Besides the e-commerce edge, mobile wallet companies like Amazon Pay and PhonePe were offering cashback with recharges on Jio and purchases from e-commerce websites.
So what's the challenge?
Cash loving Indians is just one aspect of this predicament.
Some of the challenges of using mobile wallets in India were listed by Deloitte report as follows.
1. Inertia in adoption: Cash transactions have been the dominant payment mode for Indians for a very long time. Even though the penetration of digital payments has been rapidly increasing, concerns regarding security, privacy and transparency of charges are still prevalent among consumers. Industry players will need to invest significant effort to overcome this barrier, not only through marketing campaigns, but also through actual continuous product improvement.
2. Risk of security breaches and fraud: The risks of a breach leading to financial loss is a very important decision factor for adoption of digital payment technologies.
Reliance Retail’s Khasgiwala said that the hacks that happen on account of cybercrime were a one of instance and not an ‘epidemic.’ Though it is concerning, it is not a very big issue.
“Lot of banks are indemnifying customers on credit and debit card hacks. If mobile wallet companies can indemnify customers which will assure them their money back in case of a cybercrime that would help,” Vijay Jain, CFO Hypercity said.
3. Competition from Credit & Debit Cards: Given the current limits on transactions through this channel, limits which are wider in the case of cards does provide a significant roadblock to adoption.
4. Issues with compatibility: Not all applications are made for all operating systems on mobiles. Many products currently on the market are only compatible with one or two operating systems (most commonly iOS and Android).
5. Consolidation in the industry: Despite the surge in the user base and popularity, mobile payment companies are increasingly moving towards consolidation in the e-wallet space. Lack of funding and growth in transactions between merchants and existing customers of wallet companies has forced consolidation in this space.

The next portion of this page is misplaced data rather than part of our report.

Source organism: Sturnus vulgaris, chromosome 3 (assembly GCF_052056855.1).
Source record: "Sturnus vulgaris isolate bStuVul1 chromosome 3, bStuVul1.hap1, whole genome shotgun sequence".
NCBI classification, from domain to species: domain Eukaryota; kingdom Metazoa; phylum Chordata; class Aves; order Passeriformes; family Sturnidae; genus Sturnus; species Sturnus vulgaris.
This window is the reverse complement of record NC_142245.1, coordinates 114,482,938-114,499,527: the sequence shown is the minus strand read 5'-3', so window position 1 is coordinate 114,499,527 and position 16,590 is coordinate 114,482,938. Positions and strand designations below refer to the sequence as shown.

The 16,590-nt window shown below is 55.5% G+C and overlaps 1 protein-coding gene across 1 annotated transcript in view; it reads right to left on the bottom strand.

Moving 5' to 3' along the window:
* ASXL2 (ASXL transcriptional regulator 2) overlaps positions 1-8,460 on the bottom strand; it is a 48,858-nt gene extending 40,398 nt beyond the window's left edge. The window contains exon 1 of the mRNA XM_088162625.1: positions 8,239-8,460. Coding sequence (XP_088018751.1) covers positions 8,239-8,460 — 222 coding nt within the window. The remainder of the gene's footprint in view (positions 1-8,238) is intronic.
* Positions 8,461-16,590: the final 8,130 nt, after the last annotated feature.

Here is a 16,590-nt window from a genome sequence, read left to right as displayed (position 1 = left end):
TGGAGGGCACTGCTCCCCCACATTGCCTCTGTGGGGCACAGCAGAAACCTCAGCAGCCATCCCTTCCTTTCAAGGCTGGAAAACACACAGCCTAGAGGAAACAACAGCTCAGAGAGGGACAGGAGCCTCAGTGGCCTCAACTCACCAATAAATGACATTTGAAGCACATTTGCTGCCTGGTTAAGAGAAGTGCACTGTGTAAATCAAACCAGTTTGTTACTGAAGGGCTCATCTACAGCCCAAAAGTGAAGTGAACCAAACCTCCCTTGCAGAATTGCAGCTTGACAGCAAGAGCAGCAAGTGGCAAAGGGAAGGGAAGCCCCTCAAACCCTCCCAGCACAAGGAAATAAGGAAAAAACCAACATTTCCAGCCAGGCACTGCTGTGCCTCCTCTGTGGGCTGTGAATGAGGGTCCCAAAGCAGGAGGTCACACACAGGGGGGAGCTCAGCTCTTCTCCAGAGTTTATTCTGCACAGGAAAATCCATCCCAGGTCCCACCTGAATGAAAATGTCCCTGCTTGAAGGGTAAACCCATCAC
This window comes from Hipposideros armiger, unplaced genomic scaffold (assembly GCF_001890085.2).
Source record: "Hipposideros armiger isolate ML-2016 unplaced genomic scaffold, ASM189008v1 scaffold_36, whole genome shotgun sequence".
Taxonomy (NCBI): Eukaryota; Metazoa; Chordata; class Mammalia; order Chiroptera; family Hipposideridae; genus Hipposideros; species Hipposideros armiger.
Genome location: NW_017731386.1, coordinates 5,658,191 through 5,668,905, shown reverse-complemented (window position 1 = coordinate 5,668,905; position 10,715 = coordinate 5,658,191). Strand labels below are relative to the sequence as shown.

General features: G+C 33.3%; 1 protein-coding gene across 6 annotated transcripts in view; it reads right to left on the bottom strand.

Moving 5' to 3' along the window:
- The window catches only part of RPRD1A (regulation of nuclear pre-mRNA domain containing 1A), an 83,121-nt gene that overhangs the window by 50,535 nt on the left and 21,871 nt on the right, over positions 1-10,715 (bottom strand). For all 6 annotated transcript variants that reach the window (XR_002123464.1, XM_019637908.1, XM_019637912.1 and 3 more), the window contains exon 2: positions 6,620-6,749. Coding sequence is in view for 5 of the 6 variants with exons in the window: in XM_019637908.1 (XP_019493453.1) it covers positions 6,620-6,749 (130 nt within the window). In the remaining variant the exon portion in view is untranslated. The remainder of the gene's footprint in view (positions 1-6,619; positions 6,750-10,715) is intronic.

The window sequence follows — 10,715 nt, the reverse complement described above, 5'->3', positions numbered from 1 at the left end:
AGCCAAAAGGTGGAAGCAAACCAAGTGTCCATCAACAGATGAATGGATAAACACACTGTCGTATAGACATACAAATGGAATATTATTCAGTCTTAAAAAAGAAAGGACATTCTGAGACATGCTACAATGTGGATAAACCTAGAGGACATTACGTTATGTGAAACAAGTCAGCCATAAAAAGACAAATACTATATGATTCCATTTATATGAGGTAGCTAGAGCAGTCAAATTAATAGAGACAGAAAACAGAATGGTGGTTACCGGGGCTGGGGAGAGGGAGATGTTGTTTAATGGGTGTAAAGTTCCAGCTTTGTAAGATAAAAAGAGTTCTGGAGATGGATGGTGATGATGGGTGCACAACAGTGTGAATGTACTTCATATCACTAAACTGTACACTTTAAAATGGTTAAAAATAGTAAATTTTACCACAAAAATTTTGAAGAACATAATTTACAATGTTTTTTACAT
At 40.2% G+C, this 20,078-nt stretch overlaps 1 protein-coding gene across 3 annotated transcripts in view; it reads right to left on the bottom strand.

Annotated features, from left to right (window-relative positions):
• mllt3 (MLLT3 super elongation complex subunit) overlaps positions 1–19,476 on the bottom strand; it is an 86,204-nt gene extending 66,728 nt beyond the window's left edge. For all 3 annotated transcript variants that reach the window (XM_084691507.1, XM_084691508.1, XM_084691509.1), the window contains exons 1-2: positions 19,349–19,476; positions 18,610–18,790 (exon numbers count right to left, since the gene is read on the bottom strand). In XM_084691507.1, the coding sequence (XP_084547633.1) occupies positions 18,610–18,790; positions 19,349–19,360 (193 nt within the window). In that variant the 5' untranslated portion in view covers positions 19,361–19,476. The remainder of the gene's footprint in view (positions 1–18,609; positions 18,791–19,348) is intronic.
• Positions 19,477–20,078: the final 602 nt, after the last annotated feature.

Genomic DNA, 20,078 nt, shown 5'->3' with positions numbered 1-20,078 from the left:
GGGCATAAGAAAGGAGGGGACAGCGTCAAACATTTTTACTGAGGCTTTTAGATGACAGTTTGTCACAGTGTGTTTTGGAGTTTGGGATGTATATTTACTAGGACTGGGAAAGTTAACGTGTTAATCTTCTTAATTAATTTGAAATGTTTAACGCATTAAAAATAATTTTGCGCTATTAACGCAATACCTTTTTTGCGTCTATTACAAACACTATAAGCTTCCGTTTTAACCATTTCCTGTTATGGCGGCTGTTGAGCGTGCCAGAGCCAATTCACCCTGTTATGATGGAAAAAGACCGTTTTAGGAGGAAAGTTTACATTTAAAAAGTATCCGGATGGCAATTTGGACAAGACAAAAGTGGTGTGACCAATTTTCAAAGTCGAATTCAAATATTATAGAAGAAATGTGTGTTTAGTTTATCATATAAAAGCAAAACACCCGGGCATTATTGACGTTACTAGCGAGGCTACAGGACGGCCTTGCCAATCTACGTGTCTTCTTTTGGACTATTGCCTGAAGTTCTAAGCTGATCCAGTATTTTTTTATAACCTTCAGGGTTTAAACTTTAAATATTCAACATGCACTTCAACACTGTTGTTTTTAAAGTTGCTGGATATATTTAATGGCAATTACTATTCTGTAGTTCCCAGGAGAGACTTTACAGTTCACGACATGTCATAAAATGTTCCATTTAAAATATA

6. Impact of UPI: Introduction of UPI has created greater competition for mobile wallets but in the short-term, mobile wallets are not expected to face a great impact. UPI powered apps will need to deliver on a number of fronts including transaction costs and ease of use that rivals that of mobile wallets.
7. Moving beyond core services: Players in the mobile wallet space have begun moving beyond their core service and delivering collateral services. For example, PayTM provides a broad range of m-commerce services. Offline connect has become one of the significant domains adopted by mobile wallet players to democratize their platform. In addition to m-commerce, other e-wallet players like MobiKwik have ventured into hyper local transactions, cash pick-up and microcredit facilities. Adapting business models to meet consumer needs, and to differentiate products from other alternatives, including the UPI, will be a continual challenge for the companies.
A last concern of the CFOs was adoption of mobile wallets in rural India for which the argument favoured in the need for literacy and technology.
Reliance Retail’s Khasgiwala spoke of the upcoming JioPhone, the pre-booking registrations for which began on August 24. He said that India’s ranking improved with the introduction of Reliance Jio’s digital launch and the 4G VoLTE enabled JioPhone will bring in the ‘affordability’ factor for rural India to avail.
Placing an alternative suggestion in front of the panel, Hypercity’s Jain spoke in favour of WhatsApp which has been working with UPI to bring a payments interface to the messaging platform.
“We are all comfortable in using that app and I think even rural India will be able to use WhatsApp as well,” Jain added.